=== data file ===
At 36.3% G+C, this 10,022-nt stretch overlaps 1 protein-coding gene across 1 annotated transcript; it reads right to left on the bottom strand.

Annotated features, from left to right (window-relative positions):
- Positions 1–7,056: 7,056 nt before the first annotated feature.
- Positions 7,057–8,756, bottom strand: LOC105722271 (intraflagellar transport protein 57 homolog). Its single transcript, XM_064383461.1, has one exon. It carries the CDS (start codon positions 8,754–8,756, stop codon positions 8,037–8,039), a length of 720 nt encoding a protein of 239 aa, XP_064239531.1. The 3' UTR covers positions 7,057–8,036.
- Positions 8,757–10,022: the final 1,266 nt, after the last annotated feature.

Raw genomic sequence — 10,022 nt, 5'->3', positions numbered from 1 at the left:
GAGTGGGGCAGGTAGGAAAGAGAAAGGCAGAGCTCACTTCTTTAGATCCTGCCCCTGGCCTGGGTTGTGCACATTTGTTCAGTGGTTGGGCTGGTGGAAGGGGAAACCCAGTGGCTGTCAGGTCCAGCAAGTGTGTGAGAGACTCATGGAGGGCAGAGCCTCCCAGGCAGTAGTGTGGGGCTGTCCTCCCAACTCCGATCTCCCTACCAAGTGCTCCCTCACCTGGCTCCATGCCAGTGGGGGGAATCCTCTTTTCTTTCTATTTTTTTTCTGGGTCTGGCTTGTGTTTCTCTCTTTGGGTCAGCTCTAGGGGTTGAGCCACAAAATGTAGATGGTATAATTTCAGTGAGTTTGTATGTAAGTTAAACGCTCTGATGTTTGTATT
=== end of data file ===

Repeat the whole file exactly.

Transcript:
At 36.3% G+C, this 10,022-nt stretch overlaps 1 protein-coding gene across 1 annotated transcript; it reads right to left on the bottom strand.

Annotated features, from left to right (window-relative positions):
- Positions 1–7,056: 7,056 nt before the first annotated feature.
- Positions 7,057–8,756, bottom strand: LOC105722271 (intraflagellar transport protein 57 homolog). Its single transcript, XM_064383461.1, has one exon. It carries the CDS (start codon positions 8,754–8,756, stop codon positions 8,037–8,039), a length of 720 nt encoding a protein of 239 aa, XP_064239531.1. The 3' UTR covers positions 7,057–8,036.
- Positions 8,757–10,022: the final 1,266 nt, after the last annotated feature.

Raw genomic sequence — 10,022 nt, 5'->3', positions numbered from 1 at the left:
GAGTGGGGCAGGTAGGAAAGAGAAAGGCAGAGCTCACTTCTTTAGATCCTGCCCCTGGCCTGGGTTGTGCACATTTGTTCAGTGGTTGGGCTGGTGGAAGGGGAAACCCAGTGGCTGTCAGGTCCAGCAAGTGTGTGAGAGACTCATGGAGGGCAGAGCCTCCCAGGCAGTAGTGTGGGGCTGTCCTCCCAACTCCGATCTCCCTACCAAGTGCTCCCTCACCTGGCTCCATGCCAGTGGGGGGAATCCTCTTTTCTTTCTATTTTTTTTCTGGGTCTGGCTTGTGTTTCTCTCTTTGGGTCAGCTCTAGGGGTTGAGCCACAAAATGTAGATGGTATAATTTCAGTGAGTTTGTATGTAAGTTAAACGCTCTGATGTTTGTATT